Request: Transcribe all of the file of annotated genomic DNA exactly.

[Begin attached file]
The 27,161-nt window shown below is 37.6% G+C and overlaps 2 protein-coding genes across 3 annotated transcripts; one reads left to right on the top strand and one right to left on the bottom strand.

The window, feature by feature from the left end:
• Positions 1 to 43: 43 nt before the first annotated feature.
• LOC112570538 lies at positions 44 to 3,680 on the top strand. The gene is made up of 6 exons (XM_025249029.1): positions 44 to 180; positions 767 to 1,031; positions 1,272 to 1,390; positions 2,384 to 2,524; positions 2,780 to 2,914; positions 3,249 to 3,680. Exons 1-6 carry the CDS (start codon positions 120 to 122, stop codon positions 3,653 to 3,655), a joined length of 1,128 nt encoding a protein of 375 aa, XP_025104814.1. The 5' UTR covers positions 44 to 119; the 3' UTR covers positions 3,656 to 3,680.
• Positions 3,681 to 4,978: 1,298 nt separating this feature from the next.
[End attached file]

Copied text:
The 27,161-nt window shown below is 37.6% G+C and overlaps 2 protein-coding genes across 3 annotated transcripts; one reads left to right on the top strand and one right to left on the bottom strand.

The window, feature by feature from the left end:
• Positions 1 to 43: 43 nt before the first annotated feature.
• LOC112570538 lies at positions 44 to 3,680 on the top strand. The gene is made up of 6 exons (XM_025249029.1): positions 44 to 180; positions 767 to 1,031; positions 1,272 to 1,390; positions 2,384 to 2,524; positions 2,780 to 2,914; positions 3,249 to 3,680. Exons 1-6 carry the CDS (start codon positions 120 to 122, stop codon positions 3,653 to 3,655), a joined length of 1,128 nt encoding a protein of 375 aa, XP_025104814.1. The 5' UTR covers positions 44 to 119; the 3' UTR covers positions 3,656 to 3,680.
• Positions 3,681 to 4,978: 1,298 nt separating this feature from the next.